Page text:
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Patch your Pixel and Samsung phones immediately. Here's why

A pair of severe flaws have been discovered that affect Pixel and Samsung phones that can allow an attacker to compromise your phone and/or your photos.
Written by Jack Wallen, Contributing Writer
The Samsung Galaxy S22 in Bora Purple tucked into a pants pocket.
June Wan/ZDNET

Two very serious vulnerabilities were discovered recently by Google's Project Zero that directly affect Android phones made by Google and Samsung. The vulnerabilities are both tagged as "severe," which means they require immediate patching, otherwise you could be at risk.

It might sound like hyperbole, but this time around it's on the mark. 

Exynos chipset vulnerability

The first vulnerability (and decidedly the worst) affects Exynos modems. There are four vulnerabilities that can cause serious problems with the Exynos hardware such that, even without user interaction, a hacker would only need to know your phone number to create an exploit and compromise your phone remotely. 

Also: The best Android phones 

The known devices that are affected by these vulnerabilities are:

  • Samsung Galaxy S22, M33, M13, M12, A71, A53, A33, A21, A13, A12, and A04 series.
  • Vivo S16, S15, S6, X70, X60, and X30 series.
  • Google Pixel 6, 6 Pro, Pixel 6a, Pixel 7, and 7 Pro.
  • All wearables that employ the Exynos W920 chipset (such as the Galaxy Watch 4 and 5).
  • All vehicles that employ the Exynos Auto T5123 chipset.

All-in-all, a total of 18 zero-day vulnerabilities were discovered in Samsung's Exynos chipsets, with seven of them allowing for remote code execution. 

Also: The best Pixel phones

Google has released the March Pixel update to patch these vulnerabilities. The patch was made available to my Pixel 7 Pro over the weekend, but my wife's Pixel 6 Pro has yet to receive the update. It's crucial that anyone with an affected device checks and applies the update as soon as they are made available to your device. 

How to check for an update on a Pixel phone

1: Open Settings

The first thing to do is open the Settings app on your phone, which you can do from either the gear icon in the Notification Shade or from the App Drawer.

2: Open System Update

Scroll to the bottom of Settings and tap System. From the System page, tap System Update and then tap Check For Update. If there's an update for your phone, apply it immediately.

The Wi-Fi calling feature on a Pixel 7 Pro running Android 13.

If Wi-Fi calling is enabled and you have yet to receive the update, turn off Wi-Fi calling.

Image: Jack Wallen

Checking for updates on Samsung phones

If you use an affected Samsung device, make sure to go to Settings > Software (or System) Updates. If you see the March 1, 2023 Security Patch listed, you're good to go for five of the eighteen vulnerabilities (CVE-2023-26072, CVE-2023-26073, CVE-2023-26074, CVE-2023-26075, CVE-2023-26076). The remaining vulnerabilities have yet to pass the 90-day deadline nor have been assigned CVE-IDs.  Along with the March 1, 2023 update, Samsung updated its advisories to remove the Exynos W920 SoC as an affected chip.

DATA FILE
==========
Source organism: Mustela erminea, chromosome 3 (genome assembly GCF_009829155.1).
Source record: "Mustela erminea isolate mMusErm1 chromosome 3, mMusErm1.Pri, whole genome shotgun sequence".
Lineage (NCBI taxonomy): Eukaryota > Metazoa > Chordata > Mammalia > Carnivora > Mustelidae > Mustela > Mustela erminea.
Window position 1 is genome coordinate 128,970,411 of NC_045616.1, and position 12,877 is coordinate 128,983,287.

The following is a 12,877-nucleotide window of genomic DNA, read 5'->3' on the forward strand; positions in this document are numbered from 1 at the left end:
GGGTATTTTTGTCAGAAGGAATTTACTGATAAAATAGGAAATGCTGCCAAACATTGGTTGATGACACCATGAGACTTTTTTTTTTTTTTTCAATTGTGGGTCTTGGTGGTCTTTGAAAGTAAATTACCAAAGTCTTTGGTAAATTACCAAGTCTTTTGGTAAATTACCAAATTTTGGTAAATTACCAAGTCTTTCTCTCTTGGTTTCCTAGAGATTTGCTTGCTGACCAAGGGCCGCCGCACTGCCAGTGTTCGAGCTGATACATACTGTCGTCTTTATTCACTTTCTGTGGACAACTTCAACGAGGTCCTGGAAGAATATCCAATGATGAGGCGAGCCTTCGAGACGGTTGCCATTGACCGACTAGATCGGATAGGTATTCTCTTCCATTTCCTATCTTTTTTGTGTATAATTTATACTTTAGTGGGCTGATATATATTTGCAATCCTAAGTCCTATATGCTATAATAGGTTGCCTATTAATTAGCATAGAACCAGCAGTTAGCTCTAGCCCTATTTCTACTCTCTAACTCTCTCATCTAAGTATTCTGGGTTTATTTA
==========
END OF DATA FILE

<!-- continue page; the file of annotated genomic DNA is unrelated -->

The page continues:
An updated patch shown for a Samsung Galaxy phone.

Samsung phones must have the March 2023 security patch to be safe from the Exynos vulnerability.

Image: Alyson Windsor/ZDNET

What to do if your phone has yet to receive the update?

If your phone has yet to receive the update, you'll want to turn off VoLTE and Wi-FI calling. To do this, go to Settings > Network & Internet > SIMs > Wi-Fi Calling. Make sure to tap the ON/OFF slider for Use Wi-Fi Calling until it's in the off position.

Markup tool for screenshots on Pixel

The next severe vulnerability was found in the Pixel Phone's Markup utility and allows hackers to unredact and uncrop edited screenshots taken on the device. If you take a lot of screenshots (especially those that display sensitive information), this vulnerability should be take seriously. For example, you might share a screenshot that includes bank account information. You might redact the sensitive information before sharing it. With this vulnerability, a hacker could reveal that sensitive information and use it against you.

Also: How to set up a locked folder in Google Photos on Android (and why you should)

Screenshots shared via services that compress and decompress images (such as Twitter) aren't vulnerable. But this is not something you want to take a chance with.

Fortunately, Google patched this flaw in the March Security Update, so, as long as you've applied the patch, you're good to go.

However -- and this is a big "however" -- even with the patch, any screenshot you've taken prior to the update will still be vulnerable. To that end, I would suggest you delete any screenshot (from both phone and cloud) that contains sensitive information (whether you've redacted it or not).

If your Pixel or Samsung phone has yet to receive patches for either/both of these vulnerabilities, I highly recommend you check daily until the update arrives and apply it as soon as it does.

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